I recently took my daughter to her friend’s birthday party at a skating rink. I had some errands to run so we agreed that I’ll help her put her skates on and then stay only until she feels comfortable skating again. While she went into the rink, I stood there watching her and another friend skate on the carpeted sides, and not in the rink itself. It was a good strategy for them to regain confidence, but as it went on, my impatience was rising. I had other things to do and couldn’t wait forever. I was contemplating calling her and telling her to get a move on skating in the rink, when the birth of my younger son suddenly flashed through my mind.
I have opted for a home-birth, so when contractions started that May morning I called my midwife to let her know. After an hour or so, when we established that birth was really underway, she headed my way. Looking back I suspect that she came earlier then was really necessary because of our history together with the birth of my first-born. I was sure, back then, that I had plenty of time before birth actually happened and my midwife almost missed it… In any case, with this birth she had arrived early, and at one point was getting impatient with the birthing pace. It probably didn’t meet her expectations or maybe she had something else to do. This was all very subtle, but it really bothered me. I did not say anything, though, and eventually my son was born and all was well. I often thought about that moment, though, because it was a little black dot on an otherwise wonderful day. I didn’t tell anyone and was also criticizing myself for making too much of it. No harm done, what was the big deal, really? I still do not fully understand why that moment stuck so strongly in my mind and why it bothered me so much. However, it bothered me so much that I have opted to have an unassisted home-birth when it came time for my next birth. I must say that I remember that experience as euphoric just for the fact that there was no one there to judge, or poke or check or measure or interfere or even just entertain. It was me and the baby in our normal environment, at our own pace.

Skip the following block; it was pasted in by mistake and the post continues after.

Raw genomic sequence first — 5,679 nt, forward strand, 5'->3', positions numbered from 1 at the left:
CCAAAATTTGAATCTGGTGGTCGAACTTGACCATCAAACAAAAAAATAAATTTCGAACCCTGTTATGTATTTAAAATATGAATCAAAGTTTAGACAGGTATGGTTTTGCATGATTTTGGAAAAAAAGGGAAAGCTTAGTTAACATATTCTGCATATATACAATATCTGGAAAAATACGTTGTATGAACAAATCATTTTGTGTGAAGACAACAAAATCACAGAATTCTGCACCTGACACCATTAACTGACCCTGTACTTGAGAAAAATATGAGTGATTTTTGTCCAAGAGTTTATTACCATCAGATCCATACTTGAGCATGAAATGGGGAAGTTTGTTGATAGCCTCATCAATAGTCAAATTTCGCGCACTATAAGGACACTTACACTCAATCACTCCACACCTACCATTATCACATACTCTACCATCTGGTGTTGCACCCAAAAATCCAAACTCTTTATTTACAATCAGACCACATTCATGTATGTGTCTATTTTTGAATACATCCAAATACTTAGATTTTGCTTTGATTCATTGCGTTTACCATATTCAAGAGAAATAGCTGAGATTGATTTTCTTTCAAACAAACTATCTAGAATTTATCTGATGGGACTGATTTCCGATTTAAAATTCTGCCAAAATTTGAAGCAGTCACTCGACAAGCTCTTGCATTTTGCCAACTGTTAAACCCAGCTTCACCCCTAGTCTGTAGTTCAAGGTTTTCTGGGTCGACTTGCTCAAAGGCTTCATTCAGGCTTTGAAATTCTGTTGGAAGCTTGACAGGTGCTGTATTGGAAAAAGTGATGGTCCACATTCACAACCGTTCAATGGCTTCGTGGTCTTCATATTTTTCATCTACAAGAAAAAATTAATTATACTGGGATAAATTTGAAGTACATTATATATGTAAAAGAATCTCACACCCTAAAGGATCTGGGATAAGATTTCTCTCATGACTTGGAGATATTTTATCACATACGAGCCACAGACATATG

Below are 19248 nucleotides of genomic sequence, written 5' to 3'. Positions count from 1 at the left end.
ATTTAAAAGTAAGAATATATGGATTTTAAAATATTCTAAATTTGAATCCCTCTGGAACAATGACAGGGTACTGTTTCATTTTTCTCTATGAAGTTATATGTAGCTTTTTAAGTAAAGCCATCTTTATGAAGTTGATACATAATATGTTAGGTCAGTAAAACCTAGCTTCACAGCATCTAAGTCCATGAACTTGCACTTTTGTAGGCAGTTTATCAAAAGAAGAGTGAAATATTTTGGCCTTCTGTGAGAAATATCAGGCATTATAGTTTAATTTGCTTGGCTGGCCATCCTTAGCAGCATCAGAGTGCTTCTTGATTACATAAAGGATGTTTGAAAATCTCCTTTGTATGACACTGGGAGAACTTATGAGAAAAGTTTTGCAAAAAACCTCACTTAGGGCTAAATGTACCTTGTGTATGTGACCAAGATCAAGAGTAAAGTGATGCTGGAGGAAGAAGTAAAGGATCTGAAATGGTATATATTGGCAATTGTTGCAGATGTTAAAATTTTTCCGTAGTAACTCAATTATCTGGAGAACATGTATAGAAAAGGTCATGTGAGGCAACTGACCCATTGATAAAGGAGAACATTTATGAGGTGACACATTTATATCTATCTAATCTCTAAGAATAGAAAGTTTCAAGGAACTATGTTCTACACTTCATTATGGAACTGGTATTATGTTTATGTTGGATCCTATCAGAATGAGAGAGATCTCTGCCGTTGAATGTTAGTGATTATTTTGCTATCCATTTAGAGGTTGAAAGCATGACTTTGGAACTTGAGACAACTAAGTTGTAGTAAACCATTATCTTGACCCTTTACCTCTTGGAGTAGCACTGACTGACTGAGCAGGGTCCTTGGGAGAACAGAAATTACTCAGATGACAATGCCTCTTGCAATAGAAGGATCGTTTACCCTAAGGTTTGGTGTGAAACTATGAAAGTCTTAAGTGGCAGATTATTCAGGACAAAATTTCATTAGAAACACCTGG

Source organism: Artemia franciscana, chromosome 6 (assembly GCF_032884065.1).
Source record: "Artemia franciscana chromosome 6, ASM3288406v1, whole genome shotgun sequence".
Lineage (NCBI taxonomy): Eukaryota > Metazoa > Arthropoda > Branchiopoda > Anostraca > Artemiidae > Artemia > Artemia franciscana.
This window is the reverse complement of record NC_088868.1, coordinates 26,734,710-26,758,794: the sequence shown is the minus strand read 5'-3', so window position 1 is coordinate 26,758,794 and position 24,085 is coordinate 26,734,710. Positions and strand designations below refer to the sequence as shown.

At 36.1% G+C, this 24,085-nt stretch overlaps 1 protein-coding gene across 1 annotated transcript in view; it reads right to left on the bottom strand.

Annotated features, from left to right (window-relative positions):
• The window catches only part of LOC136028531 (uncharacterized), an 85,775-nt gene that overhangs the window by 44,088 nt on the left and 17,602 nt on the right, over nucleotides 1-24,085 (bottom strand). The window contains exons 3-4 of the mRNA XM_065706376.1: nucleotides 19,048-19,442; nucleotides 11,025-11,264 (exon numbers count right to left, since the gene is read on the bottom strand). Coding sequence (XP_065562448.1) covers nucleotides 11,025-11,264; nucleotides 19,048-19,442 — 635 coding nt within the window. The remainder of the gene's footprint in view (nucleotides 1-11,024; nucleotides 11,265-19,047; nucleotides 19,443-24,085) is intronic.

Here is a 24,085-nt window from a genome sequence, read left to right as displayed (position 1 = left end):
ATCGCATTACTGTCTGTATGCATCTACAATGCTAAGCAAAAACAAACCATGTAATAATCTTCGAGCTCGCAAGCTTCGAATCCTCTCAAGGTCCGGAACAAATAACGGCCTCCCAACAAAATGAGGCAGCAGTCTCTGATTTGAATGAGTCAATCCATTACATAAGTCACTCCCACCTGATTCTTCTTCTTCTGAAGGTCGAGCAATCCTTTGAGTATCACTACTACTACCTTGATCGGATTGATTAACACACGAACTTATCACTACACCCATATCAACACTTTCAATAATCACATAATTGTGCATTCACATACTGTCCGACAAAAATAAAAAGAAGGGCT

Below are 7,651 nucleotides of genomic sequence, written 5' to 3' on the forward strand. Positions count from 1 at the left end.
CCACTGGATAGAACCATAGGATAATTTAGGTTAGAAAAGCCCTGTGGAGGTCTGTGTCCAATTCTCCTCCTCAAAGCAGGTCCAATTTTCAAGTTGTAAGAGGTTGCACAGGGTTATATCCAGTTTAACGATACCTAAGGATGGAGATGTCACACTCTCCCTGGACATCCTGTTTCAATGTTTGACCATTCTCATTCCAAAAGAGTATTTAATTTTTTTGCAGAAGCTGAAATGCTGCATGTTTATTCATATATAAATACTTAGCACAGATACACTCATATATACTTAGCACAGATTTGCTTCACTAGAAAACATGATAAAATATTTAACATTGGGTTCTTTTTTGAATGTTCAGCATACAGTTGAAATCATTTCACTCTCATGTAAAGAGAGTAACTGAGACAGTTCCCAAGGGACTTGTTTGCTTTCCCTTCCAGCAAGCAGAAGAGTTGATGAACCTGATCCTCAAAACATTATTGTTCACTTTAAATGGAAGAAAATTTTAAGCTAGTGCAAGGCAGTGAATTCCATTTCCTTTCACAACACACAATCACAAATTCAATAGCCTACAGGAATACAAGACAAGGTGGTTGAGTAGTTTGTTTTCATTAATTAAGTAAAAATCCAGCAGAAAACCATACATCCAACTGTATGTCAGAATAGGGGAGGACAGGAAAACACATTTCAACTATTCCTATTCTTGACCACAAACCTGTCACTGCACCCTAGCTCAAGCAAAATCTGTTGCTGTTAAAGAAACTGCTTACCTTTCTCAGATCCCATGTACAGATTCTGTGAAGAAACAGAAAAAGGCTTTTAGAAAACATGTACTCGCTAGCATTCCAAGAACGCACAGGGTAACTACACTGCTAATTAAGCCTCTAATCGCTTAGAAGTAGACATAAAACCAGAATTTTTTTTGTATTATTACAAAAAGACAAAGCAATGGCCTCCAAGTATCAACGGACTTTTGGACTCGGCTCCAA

Remembering all this, I chose to just leave the rink and let my daughter get to things in her own good time, which worked out just fine.
It started me thinking though, of how much we are run by our time expectations and constraints, and how we project it onto our kids, in subtle and not-so-subtle ways. We constantly ask ourselves and others (and are asked by others), when will they learn to crawl, walk, tie their shoes? When will the first tooth come out? When will they learn to play with other kids? When will they learn to talk, read, write, calculate? When will they stop writing backwards? When will they learn to spell, to swim, to wash their own hair?
When will they learn X, Y and Z? The list is unending, but the answer is really just one. Like all of us adults, our kids will learn anything and everything at their own pace, in their own good time.
And that is just how it was meant to be.